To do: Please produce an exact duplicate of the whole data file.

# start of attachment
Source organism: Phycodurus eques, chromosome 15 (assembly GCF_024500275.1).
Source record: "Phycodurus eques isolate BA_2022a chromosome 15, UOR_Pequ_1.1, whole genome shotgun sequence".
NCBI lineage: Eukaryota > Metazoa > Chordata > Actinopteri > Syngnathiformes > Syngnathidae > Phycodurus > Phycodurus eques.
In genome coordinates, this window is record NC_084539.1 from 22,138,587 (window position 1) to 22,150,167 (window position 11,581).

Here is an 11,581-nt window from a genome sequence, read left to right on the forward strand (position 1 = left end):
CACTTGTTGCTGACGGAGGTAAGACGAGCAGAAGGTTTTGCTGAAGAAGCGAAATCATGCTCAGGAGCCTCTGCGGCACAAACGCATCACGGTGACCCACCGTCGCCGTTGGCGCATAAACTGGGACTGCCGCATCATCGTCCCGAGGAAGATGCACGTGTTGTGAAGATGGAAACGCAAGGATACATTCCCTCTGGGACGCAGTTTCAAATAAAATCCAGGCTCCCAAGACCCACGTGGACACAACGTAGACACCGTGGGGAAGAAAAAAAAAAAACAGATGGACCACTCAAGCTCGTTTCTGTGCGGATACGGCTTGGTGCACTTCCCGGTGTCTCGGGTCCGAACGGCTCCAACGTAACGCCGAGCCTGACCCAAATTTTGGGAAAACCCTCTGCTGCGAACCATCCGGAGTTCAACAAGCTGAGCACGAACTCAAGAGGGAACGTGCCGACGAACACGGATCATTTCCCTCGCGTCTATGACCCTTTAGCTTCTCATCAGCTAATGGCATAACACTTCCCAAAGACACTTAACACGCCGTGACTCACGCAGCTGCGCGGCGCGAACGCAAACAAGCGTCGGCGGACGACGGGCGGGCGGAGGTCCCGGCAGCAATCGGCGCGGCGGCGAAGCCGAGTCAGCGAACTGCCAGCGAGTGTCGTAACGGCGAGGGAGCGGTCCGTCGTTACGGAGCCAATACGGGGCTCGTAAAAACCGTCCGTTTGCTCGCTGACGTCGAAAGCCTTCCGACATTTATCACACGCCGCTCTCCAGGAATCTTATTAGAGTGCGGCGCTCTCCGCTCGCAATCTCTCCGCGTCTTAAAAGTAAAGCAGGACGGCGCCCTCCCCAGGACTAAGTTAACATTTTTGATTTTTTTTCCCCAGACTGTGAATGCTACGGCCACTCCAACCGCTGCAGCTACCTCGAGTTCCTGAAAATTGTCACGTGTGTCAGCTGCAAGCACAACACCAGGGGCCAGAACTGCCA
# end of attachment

Source organism: Phycodurus eques, chromosome 15 (assembly GCF_024500275.1).
Source record: "Phycodurus eques isolate BA_2022a chromosome 15, UOR_Pequ_1.1, whole genome shotgun sequence".
NCBI lineage: Eukaryota > Metazoa > Chordata > Actinopteri > Syngnathiformes > Syngnathidae > Phycodurus > Phycodurus eques.
In genome coordinates, this window is record NC_084539.1 from 22,138,587 (window position 1) to 22,150,167 (window position 11,581).

Here is an 11,581-nt window from a genome sequence, read left to right on the forward strand (position 1 = left end):
CACTTGTTGCTGACGGAGGTAAGACGAGCAGAAGGTTTTGCTGAAGAAGCGAAATCATGCTCAGGAGCCTCTGCGGCACAAACGCATCACGGTGACCCACCGTCGCCGTTGGCGCATAAACTGGGACTGCCGCATCATCGTCCCGAGGAAGATGCACGTGTTGTGAAGATGGAAACGCAAGGATACATTCCCTCTGGGACGCAGTTTCAAATAAAATCCAGGCTCCCAAGACCCACGTGGACACAACGTAGACACCGTGGGGAAGAAAAAAAAAAAACAGATGGACCACTCAAGCTCGTTTCTGTGCGGATACGGCTTGGTGCACTTCCCGGTGTCTCGGGTCCGAACGGCTCCAACGTAACGCCGAGCCTGACCCAAATTTTGGGAAAACCCTCTGCTGCGAACCATCCGGAGTTCAACAAGCTGAGCACGAACTCAAGAGGGAACGTGCCGACGAACACGGATCATTTCCCTCGCGTCTATGACCCTTTAGCTTCTCATCAGCTAATGGCATAACACTTCCCAAAGACACTTAACACGCCGTGACTCACGCAGCTGCGCGGCGCGAACGCAAACAAGCGTCGGCGGACGACGGGCGGGCGGAGGTCCCGGCAGCAATCGGCGCGGCGGCGAAGCCGAGTCAGCGAACTGCCAGCGAGTGTCGTAACGGCGAGGGAGCGGTCCGTCGTTACGGAGCCAATACGGGGCTCGTAAAAACCGTCCGTTTGCTCGCTGACGTCGAAAGCCTTCCGACATTTATCACACGCCGCTCTCCAGGAATCTTATTAGAGTGCGGCGCTCTCCGCTCGCAATCTCTCCGCGTCTTAAAAGTAAAGCAGGACGGCGCCCTCCCCAGGACTAAGTTAACATTTTTGATTTTTTTTCCCCAGACTGTGAATGCTACGGCCACTCCAACCGCTGCAGCTACCTCGAGTTCCTGAAAATTGTCACGTGTGTCAGCTGCAAGCACAACACCAGGGGCCAGAACTGCCA